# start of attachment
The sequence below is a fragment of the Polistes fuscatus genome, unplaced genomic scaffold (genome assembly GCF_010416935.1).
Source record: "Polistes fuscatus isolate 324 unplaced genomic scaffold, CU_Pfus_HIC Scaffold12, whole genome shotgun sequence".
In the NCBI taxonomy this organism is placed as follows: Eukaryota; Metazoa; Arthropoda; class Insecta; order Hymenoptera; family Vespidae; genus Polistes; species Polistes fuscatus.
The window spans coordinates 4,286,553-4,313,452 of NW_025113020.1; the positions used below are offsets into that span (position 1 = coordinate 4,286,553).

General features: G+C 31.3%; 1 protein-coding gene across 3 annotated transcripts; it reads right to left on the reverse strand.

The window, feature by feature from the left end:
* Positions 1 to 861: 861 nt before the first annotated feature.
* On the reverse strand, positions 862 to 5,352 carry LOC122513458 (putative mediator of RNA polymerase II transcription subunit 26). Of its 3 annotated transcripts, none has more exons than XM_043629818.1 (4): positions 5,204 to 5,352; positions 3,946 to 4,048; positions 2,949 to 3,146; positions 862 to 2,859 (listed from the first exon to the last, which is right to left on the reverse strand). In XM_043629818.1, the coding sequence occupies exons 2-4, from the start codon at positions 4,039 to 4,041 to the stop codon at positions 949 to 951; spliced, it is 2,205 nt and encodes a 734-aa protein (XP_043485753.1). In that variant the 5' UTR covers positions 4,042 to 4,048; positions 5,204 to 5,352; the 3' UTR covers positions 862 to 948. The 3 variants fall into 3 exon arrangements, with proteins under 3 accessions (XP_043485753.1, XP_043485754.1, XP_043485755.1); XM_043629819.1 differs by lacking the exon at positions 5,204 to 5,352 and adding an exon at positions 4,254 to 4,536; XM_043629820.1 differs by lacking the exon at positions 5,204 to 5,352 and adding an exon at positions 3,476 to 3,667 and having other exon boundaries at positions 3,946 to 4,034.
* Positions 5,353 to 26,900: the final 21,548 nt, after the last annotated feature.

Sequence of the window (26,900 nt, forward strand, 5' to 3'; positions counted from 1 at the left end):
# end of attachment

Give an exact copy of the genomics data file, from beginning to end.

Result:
The sequence below is a fragment of the Polistes fuscatus genome, unplaced genomic scaffold (genome assembly GCF_010416935.1).
Source record: "Polistes fuscatus isolate 324 unplaced genomic scaffold, CU_Pfus_HIC Scaffold12, whole genome shotgun sequence".
In the NCBI taxonomy this organism is placed as follows: Eukaryota; Metazoa; Arthropoda; class Insecta; order Hymenoptera; family Vespidae; genus Polistes; species Polistes fuscatus.
The window spans coordinates 4,286,553-4,313,452 of NW_025113020.1; the positions used below are offsets into that span (position 1 = coordinate 4,286,553).

General features: G+C 31.3%; 1 protein-coding gene across 3 annotated transcripts; it reads right to left on the reverse strand.

The window, feature by feature from the left end:
* Positions 1 to 861: 861 nt before the first annotated feature.
* On the reverse strand, positions 862 to 5,352 carry LOC122513458 (putative mediator of RNA polymerase II transcription subunit 26). Of its 3 annotated transcripts, none has more exons than XM_043629818.1 (4): positions 5,204 to 5,352; positions 3,946 to 4,048; positions 2,949 to 3,146; positions 862 to 2,859 (listed from the first exon to the last, which is right to left on the reverse strand). In XM_043629818.1, the coding sequence occupies exons 2-4, from the start codon at positions 4,039 to 4,041 to the stop codon at positions 949 to 951; spliced, it is 2,205 nt and encodes a 734-aa protein (XP_043485753.1). In that variant the 5' UTR covers positions 4,042 to 4,048; positions 5,204 to 5,352; the 3' UTR covers positions 862 to 948. The 3 variants fall into 3 exon arrangements, with proteins under 3 accessions (XP_043485753.1, XP_043485754.1, XP_043485755.1); XM_043629819.1 differs by lacking the exon at positions 5,204 to 5,352 and adding an exon at positions 4,254 to 4,536; XM_043629820.1 differs by lacking the exon at positions 5,204 to 5,352 and adding an exon at positions 3,476 to 3,667 and having other exon boundaries at positions 3,946 to 4,034.
* Positions 5,353 to 26,900: the final 21,548 nt, after the last annotated feature.

Sequence of the window (26,900 nt, forward strand, 5' to 3'; positions counted from 1 at the left end):